Many teams love the possibility to skip some rating categories without skewing the review results (compare this to the 3-point scale below) while keeping assessments quick and simple.
Cons: Some reviewers might feel that they’re missing a way to rate conversations that were correct but not perfect. If you’re looking for more nuanced scoring systems, see if 5-, 7-, or 10-point scales would suit you better.
Also, it is crucial to keep an eye on how reviewers use rating categories. If the majority of your support QA consists of neutral evaluations that have no impact on the ticket score, you should look deeper into why reviewers refrain from giving positive or negative ratings. The quality of your customer service depends on it.
Klaus uses a 2-point scale for assessing customer service conversations, allowing reviewers to give thumbs up/down, or a neutral rating, to tickets in all rating categories. So far, it’s proven to be an efficient means of providing feedback to support agents, leaving little room for misunderstandings related to rating scales.
Some companies prefer to give their reviewers a third option to the otherwise black and white rating system. It’s the possibility to say that the agent’s response was neither good or bad; it was “neutral”. Look at it as point 0 between positive and negative.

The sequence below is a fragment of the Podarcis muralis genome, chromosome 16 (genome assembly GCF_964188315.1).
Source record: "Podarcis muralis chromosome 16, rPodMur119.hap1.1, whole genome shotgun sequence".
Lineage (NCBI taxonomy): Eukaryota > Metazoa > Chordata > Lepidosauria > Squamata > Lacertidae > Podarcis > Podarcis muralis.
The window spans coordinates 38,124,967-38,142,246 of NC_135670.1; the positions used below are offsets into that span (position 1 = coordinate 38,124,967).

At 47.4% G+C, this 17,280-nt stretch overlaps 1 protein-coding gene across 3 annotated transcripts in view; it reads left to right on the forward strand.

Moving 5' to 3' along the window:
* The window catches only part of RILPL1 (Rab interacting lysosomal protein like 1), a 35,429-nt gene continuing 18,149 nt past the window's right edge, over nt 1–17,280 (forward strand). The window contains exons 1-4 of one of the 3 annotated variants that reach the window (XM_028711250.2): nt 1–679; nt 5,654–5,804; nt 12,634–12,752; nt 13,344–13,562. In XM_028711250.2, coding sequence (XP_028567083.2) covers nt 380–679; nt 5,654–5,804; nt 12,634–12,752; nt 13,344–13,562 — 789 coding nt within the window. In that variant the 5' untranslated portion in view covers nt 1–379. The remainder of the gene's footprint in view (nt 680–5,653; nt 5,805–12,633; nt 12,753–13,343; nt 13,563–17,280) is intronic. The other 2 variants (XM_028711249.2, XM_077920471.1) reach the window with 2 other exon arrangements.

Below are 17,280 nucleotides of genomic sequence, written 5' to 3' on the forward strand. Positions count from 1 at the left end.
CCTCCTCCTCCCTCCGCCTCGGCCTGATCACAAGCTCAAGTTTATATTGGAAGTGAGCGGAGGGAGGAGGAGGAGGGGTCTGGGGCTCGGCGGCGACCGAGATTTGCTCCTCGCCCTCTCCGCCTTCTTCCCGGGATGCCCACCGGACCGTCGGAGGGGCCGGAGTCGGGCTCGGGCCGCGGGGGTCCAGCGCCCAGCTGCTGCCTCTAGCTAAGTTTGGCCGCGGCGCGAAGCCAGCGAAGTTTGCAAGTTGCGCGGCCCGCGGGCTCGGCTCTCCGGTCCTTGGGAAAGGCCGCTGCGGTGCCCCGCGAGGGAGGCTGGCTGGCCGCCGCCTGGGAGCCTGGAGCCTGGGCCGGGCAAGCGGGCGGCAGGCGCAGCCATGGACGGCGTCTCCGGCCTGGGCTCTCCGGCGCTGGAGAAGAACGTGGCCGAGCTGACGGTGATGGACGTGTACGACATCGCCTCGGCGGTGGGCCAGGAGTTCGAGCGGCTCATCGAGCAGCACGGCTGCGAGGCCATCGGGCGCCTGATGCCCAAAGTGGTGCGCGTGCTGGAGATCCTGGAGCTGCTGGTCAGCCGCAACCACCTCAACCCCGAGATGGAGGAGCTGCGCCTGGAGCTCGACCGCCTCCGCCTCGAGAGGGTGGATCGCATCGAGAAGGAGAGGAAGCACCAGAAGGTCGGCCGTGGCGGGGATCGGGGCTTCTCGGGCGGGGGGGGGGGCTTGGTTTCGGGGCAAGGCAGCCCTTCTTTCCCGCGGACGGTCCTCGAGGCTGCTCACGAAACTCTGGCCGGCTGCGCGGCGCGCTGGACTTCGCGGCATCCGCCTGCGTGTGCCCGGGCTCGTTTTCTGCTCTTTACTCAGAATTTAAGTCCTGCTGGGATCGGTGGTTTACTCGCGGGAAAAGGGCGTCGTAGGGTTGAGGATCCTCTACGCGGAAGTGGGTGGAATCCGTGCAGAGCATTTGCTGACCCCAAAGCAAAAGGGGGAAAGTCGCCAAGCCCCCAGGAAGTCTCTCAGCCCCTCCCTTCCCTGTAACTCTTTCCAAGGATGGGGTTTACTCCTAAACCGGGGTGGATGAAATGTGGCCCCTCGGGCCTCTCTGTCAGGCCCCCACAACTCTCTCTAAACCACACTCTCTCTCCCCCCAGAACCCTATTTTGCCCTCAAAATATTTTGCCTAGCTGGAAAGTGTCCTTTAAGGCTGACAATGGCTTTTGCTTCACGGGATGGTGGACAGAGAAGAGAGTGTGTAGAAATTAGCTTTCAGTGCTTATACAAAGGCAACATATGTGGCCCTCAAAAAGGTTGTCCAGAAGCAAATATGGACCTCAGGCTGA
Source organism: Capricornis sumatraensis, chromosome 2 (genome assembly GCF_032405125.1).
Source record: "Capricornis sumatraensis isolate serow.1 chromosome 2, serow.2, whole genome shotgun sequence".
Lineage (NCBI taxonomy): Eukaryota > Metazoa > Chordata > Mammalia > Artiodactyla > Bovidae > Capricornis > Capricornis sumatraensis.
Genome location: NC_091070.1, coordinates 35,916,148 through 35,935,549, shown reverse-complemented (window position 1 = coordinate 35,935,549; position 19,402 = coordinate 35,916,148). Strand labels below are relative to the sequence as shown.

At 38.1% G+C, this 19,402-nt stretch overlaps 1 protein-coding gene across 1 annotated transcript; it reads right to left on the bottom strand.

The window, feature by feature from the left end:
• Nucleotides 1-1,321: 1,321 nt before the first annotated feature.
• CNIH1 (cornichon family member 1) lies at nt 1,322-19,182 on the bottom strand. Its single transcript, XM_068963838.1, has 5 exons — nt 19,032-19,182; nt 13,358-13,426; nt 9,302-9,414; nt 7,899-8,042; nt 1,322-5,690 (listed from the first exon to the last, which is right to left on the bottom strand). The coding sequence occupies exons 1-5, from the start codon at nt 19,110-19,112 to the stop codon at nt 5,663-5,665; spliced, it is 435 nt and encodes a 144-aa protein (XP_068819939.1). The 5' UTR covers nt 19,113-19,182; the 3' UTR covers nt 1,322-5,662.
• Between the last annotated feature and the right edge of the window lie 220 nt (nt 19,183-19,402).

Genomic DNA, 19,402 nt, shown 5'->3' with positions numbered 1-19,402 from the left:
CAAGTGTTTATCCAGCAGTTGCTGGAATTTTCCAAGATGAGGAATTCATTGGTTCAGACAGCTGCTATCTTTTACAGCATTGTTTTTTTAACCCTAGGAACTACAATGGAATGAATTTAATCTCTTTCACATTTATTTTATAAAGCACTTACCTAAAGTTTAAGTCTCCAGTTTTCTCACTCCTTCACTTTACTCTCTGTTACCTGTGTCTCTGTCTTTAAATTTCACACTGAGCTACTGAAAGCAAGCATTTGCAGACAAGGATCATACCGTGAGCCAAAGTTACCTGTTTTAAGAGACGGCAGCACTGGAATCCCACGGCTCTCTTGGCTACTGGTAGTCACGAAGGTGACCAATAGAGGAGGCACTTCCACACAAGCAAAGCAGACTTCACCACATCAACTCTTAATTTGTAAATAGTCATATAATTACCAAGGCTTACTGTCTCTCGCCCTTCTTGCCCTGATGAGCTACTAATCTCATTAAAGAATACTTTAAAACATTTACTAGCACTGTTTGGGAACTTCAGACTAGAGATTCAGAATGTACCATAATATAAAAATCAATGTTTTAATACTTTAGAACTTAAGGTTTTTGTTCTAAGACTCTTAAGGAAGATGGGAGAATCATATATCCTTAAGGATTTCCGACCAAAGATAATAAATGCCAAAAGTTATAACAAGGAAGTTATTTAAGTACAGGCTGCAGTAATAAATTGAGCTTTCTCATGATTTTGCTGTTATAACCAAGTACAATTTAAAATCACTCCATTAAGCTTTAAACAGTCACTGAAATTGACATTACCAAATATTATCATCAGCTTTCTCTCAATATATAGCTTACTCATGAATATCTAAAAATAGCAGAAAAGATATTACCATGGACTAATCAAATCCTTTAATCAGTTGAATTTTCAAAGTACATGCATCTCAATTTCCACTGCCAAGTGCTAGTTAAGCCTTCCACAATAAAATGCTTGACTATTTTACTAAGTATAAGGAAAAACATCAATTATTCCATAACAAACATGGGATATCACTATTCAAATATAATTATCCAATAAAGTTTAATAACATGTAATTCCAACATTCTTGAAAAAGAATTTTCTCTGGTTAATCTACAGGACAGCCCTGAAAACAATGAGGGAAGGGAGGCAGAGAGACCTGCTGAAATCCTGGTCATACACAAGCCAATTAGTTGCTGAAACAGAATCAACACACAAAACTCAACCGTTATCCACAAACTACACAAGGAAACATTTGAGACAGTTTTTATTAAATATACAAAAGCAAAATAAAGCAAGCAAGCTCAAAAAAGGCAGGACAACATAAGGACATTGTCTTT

If you compare this to the 2-point rating scale, you will see that they can both have an option to bypass the binary assessment. However, the difference between these system lies in how the ticket score is calculated: with a 3-point scale all ratings have an impact on the total score, while 2-point scales ignore skipped ratings (if used at all).
Pros: Reviewers can differentiate between responses that were amazing, horrible, and OK. “That’s fine, continue” is great feedback that often falls short in support team motivation packages.
Cons: “Neutral” sounds awfully lot like “an easy way out” to some people. It might tempt reviewers to rush through the QA process and avoid leaving uncomfortable feedback.